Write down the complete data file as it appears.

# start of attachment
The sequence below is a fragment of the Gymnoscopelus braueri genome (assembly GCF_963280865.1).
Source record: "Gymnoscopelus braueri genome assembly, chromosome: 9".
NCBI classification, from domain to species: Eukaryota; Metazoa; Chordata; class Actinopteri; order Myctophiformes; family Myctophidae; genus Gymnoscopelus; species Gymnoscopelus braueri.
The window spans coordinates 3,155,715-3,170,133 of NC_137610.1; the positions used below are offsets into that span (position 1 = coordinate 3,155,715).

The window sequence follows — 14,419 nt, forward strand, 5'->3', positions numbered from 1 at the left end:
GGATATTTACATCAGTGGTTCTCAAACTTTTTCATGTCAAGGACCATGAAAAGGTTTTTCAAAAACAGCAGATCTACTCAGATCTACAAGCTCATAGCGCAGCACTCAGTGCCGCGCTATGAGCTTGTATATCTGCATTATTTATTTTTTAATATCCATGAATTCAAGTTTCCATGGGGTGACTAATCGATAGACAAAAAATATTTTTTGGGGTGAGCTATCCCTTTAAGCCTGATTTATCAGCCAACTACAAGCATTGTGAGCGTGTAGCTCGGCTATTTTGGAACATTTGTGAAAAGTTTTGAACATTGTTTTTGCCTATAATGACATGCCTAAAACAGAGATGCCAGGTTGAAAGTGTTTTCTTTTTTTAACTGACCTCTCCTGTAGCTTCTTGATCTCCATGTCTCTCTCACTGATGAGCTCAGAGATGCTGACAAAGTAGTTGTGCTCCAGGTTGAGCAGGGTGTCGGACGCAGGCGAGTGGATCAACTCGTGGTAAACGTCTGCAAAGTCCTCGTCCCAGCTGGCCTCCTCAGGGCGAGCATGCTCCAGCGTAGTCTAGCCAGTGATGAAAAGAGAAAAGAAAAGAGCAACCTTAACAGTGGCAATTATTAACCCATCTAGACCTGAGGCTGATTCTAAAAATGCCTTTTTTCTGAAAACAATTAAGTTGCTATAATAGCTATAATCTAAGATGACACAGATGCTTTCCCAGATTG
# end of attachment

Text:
The sequence below is a fragment of the Gymnoscopelus braueri genome (assembly GCF_963280865.1).
Source record: "Gymnoscopelus braueri genome assembly, chromosome: 9".
NCBI classification, from domain to species: Eukaryota; Metazoa; Chordata; class Actinopteri; order Myctophiformes; family Myctophidae; genus Gymnoscopelus; species Gymnoscopelus braueri.
The window spans coordinates 3,155,715-3,170,133 of NC_137610.1; the positions used below are offsets into that span (position 1 = coordinate 3,155,715).

The window sequence follows — 14,419 nt, forward strand, 5'->3', positions numbered from 1 at the left end:
GGATATTTACATCAGTGGTTCTCAAACTTTTTCATGTCAAGGACCATGAAAAGGTTTTTCAAAAACAGCAGATCTACTCAGATCTACAAGCTCATAGCGCAGCACTCAGTGCCGCGCTATGAGCTTGTATATCTGCATTATTTATTTTTTAATATCCATGAATTCAAGTTTCCATGGGGTGACTAATCGATAGACAAAAAATATTTTTTGGGGTGAGCTATCCCTTTAAGCCTGATTTATCAGCCAACTACAAGCATTGTGAGCGTGTAGCTCGGCTATTTTGGAACATTTGTGAAAAGTTTTGAACATTGTTTTTGCCTATAATGACATGCCTAAAACAGAGATGCCAGGTTGAAAGTGTTTTCTTTTTTTAACTGACCTCTCCTGTAGCTTCTTGATCTCCATGTCTCTCTCACTGATGAGCTCAGAGATGCTGACAAAGTAGTTGTGCTCCAGGTTGAGCAGGGTGTCGGACGCAGGCGAGTGGATCAACTCGTGGTAAACGTCTGCAAAGTCCTCGTCCCAGCTGGCCTCCTCAGGGCGAGCATGCTCCAGCGTAGTCTAGCCAGTGATGAAAAGAGAAAAGAAAAGAGCAACCTTAACAGTGGCAATTATTAACCCATCTAGACCTGAGGCTGATTCTAAAAATGCCTTTTTTCTGAAAACAATTAAGTTGCTATAATAGCTATAATCTAAGATGACACAGATGCTTTCCCAGATTG